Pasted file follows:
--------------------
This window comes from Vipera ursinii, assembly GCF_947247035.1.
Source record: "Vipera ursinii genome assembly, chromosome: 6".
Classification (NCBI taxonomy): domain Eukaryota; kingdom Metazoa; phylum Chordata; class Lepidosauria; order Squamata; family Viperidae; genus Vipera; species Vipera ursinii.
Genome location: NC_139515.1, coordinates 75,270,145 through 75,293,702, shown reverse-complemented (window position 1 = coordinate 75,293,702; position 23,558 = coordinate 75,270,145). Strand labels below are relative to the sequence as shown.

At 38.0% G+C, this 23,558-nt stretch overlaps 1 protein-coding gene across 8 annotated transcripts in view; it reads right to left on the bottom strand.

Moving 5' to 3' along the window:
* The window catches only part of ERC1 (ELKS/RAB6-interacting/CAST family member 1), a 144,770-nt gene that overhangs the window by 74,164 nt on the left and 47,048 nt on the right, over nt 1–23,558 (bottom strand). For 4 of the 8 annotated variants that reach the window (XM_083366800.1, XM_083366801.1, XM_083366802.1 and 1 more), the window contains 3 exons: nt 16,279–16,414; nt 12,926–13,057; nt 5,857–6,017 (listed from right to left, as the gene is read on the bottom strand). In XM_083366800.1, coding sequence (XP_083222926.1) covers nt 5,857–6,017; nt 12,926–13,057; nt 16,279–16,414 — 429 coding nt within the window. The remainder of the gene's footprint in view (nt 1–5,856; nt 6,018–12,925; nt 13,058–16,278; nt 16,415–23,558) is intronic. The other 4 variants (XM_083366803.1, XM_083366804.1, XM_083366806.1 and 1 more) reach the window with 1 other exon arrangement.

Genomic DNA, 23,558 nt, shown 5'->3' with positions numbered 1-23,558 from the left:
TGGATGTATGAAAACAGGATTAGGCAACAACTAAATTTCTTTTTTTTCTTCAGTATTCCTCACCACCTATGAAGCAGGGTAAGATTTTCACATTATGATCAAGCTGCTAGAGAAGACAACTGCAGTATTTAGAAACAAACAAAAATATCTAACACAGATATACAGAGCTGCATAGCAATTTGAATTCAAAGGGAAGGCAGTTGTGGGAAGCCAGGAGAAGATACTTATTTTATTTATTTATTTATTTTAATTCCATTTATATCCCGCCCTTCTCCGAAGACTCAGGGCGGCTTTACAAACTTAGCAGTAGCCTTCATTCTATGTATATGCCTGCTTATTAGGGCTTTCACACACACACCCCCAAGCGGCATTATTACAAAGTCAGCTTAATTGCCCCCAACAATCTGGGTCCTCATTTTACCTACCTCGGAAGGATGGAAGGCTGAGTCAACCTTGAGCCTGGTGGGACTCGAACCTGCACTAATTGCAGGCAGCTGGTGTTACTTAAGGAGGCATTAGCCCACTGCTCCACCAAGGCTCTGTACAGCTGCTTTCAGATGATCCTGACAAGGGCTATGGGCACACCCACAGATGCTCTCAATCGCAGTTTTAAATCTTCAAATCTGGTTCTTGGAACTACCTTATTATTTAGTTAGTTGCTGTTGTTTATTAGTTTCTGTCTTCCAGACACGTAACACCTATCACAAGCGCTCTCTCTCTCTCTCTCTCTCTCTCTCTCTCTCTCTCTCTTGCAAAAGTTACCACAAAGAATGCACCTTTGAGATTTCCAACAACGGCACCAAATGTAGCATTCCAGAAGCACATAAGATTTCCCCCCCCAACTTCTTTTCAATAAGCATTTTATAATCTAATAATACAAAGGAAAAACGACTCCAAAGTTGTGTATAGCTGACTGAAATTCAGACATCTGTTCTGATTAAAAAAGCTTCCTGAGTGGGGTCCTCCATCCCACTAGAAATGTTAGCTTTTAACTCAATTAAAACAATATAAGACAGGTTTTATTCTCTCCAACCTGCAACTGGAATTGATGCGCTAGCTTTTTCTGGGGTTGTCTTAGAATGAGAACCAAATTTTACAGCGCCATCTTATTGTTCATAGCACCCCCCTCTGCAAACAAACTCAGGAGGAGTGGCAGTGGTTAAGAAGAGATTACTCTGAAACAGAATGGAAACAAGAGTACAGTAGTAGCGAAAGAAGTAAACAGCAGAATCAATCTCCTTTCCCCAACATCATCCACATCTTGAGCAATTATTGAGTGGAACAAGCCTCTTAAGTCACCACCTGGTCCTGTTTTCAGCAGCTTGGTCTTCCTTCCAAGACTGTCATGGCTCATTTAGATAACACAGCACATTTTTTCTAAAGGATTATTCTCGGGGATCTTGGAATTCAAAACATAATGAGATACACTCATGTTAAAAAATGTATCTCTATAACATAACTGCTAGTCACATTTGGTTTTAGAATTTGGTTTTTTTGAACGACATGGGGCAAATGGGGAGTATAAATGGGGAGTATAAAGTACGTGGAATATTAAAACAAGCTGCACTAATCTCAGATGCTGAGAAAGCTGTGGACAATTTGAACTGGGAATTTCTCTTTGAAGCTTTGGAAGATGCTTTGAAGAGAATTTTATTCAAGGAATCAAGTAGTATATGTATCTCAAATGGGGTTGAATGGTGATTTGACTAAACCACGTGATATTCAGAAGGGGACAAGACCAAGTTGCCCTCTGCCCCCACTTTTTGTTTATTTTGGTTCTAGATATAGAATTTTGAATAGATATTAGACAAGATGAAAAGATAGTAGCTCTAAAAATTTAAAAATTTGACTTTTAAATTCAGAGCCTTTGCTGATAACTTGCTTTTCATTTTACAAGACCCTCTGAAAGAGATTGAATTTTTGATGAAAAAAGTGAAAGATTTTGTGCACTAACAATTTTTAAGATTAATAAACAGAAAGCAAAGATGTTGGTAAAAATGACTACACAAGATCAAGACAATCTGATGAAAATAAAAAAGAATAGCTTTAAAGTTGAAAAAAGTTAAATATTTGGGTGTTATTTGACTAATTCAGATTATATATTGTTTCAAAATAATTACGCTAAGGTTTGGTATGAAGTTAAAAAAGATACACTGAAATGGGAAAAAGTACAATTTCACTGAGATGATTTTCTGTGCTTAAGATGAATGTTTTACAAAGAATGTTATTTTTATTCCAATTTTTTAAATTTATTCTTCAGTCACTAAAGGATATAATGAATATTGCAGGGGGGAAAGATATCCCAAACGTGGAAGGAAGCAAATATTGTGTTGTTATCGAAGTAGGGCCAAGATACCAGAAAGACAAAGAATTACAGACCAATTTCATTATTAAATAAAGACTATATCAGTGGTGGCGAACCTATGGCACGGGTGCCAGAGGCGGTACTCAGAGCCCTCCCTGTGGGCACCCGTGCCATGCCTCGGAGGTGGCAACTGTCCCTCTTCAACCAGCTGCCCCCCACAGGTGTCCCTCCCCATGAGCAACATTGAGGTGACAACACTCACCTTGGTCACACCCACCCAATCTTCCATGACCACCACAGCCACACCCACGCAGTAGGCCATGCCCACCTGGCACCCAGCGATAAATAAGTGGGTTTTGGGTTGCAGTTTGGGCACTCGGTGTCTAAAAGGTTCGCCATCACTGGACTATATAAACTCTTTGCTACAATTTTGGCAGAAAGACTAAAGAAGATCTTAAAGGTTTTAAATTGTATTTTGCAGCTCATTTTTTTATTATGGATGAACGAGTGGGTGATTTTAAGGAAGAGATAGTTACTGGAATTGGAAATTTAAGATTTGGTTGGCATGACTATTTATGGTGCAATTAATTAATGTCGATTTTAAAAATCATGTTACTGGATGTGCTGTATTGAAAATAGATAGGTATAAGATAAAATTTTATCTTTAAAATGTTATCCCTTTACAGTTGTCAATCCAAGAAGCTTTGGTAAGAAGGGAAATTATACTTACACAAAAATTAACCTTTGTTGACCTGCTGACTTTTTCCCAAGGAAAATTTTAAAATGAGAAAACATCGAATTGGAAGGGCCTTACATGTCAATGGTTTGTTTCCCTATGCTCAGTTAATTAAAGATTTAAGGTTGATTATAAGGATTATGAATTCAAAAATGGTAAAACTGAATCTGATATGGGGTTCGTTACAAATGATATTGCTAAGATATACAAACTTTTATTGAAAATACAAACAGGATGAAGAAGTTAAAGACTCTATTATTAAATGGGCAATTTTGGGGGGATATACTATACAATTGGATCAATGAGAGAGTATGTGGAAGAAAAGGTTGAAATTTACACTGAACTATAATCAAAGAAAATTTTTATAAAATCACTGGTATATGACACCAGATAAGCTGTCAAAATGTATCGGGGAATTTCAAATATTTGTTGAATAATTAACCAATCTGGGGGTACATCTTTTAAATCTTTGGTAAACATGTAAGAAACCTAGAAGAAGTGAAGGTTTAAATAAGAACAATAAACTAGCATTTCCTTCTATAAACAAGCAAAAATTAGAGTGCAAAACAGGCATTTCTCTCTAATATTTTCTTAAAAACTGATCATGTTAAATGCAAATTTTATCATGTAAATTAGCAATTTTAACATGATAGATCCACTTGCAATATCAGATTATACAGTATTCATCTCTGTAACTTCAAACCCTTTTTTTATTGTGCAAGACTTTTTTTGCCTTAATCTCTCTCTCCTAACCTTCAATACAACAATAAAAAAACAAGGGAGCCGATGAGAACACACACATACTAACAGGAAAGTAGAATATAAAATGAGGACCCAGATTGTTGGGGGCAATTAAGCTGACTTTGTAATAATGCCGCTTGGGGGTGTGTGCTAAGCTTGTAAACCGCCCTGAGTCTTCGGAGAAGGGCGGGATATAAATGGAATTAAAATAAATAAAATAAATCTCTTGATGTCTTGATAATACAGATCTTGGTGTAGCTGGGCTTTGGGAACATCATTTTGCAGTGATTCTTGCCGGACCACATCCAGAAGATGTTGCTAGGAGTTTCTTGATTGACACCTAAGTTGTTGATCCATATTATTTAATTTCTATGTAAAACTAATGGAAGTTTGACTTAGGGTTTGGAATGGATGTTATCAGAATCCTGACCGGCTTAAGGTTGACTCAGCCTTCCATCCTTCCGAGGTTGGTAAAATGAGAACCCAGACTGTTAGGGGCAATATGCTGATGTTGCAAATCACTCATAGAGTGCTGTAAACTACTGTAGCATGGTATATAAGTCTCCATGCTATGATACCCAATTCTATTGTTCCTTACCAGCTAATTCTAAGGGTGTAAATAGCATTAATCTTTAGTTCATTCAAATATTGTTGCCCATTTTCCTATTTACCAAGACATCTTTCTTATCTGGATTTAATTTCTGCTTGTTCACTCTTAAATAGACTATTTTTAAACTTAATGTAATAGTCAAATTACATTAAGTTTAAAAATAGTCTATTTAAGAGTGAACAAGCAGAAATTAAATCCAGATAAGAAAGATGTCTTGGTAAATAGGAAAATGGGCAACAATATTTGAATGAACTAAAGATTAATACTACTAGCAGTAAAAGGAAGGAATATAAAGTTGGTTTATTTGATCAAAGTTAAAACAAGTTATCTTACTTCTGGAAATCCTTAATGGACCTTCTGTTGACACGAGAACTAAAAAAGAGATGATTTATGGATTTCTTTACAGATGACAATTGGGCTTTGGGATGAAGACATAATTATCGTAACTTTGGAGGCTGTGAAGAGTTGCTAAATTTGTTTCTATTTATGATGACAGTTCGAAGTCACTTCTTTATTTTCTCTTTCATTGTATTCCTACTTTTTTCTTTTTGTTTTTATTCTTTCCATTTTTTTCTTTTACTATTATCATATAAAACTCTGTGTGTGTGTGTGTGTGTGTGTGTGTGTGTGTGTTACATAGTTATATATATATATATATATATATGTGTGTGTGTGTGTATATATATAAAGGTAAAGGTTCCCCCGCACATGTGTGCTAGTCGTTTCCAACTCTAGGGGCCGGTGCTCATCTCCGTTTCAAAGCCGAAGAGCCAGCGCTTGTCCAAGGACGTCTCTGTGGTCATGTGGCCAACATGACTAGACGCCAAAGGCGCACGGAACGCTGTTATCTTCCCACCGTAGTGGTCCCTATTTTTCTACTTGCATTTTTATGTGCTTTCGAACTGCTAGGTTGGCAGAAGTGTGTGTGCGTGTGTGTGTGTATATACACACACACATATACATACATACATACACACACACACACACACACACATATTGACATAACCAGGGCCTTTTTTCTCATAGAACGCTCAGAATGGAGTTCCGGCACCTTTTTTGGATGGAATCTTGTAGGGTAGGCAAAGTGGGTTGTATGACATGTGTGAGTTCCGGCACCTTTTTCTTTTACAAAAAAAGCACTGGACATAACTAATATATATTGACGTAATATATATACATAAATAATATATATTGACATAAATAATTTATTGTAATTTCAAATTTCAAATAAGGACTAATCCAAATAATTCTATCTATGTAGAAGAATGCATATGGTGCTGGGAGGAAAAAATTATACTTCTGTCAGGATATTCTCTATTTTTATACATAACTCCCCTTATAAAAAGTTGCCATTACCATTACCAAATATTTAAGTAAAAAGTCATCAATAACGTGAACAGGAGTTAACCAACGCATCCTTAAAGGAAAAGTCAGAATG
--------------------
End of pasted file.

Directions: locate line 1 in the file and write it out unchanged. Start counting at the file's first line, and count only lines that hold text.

This window comes from Vipera ursinii, assembly GCF_947247035.1.